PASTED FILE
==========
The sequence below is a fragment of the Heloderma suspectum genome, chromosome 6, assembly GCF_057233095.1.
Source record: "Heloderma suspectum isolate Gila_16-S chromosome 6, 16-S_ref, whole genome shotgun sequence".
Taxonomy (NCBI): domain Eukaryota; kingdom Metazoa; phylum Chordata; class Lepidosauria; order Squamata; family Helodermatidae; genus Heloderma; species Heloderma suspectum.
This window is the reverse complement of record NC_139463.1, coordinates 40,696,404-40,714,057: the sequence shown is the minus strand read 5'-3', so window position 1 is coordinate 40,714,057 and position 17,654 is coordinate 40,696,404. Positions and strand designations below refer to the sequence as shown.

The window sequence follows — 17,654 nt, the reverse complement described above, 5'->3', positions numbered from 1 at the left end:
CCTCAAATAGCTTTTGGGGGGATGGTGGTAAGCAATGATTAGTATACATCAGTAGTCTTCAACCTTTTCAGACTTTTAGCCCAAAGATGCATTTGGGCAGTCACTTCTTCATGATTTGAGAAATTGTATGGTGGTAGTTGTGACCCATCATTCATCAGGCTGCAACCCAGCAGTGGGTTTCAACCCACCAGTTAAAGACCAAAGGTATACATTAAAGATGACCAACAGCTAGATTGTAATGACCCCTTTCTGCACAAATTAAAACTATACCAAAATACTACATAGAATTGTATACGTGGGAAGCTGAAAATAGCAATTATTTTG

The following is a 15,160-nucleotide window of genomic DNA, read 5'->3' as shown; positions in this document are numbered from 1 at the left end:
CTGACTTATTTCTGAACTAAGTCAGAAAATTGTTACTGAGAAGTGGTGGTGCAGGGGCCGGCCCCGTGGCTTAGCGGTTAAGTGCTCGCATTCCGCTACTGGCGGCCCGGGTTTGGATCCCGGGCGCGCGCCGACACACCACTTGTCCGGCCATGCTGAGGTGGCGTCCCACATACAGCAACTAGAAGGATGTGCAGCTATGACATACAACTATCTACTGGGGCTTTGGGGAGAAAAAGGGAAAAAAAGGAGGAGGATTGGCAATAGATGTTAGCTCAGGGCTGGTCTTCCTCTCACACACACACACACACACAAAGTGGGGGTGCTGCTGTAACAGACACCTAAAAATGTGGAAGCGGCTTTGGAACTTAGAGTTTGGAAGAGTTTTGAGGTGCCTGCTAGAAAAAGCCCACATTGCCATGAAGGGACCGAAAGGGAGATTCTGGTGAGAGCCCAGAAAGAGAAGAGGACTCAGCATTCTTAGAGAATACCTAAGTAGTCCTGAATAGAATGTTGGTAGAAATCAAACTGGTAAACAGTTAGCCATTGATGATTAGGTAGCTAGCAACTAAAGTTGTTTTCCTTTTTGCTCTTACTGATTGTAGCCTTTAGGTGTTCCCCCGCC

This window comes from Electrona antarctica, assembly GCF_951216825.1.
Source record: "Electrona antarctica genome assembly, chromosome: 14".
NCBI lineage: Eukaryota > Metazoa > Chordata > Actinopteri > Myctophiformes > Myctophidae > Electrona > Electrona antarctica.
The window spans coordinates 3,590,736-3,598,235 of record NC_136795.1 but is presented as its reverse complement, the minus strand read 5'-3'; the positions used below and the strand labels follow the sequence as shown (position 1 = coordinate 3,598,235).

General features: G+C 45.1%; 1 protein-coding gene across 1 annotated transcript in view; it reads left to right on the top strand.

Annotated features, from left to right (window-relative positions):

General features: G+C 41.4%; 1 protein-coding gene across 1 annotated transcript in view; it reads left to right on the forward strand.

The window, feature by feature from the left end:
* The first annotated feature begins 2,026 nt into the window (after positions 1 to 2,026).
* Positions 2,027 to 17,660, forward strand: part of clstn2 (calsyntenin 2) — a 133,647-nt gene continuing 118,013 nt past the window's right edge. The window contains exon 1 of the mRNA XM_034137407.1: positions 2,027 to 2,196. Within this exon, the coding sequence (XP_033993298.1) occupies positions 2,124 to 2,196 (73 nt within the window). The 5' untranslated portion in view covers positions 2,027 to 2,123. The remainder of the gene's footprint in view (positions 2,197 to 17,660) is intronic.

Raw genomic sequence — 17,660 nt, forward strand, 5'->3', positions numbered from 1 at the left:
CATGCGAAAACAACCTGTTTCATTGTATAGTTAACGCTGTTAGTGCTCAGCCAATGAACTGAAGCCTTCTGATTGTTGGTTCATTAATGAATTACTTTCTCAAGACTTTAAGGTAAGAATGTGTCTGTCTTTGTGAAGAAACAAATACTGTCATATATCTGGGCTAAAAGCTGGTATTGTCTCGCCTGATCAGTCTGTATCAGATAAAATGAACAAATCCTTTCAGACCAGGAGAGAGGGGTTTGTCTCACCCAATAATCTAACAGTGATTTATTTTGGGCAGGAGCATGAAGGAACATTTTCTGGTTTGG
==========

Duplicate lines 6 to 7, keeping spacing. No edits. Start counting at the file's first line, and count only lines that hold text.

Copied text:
CCTCAAATAGCTTTTGGGGGGATGGTGGTAAGCAATGATTAGTATACATCAGTAGTCTTCAACCTTTTCAGACTTTTAGCCCAAAGATGCATTTGGGCAGTCACTTCTTCATGATTTGAGAAATTGTATGGTGGTAGTTGTGACCCATCATTCATCAGGCTGCAACCCAGCAGTGGGTTTCAACCCACCAGTTAAAGACCAAAGGTATACATTAAAGATGACCAACAGCTAGATTGTAATGACCCCTTTCTGCACAAATTAAAACTATACCAAAATACTACATAGAATTGTATACGTGGGAAGCTGAAAATAGCAATTATTTTG

The following is a 15,160-nucleotide window of genomic DNA, read 5'->3' as shown; positions in this document are numbered from 1 at the left end: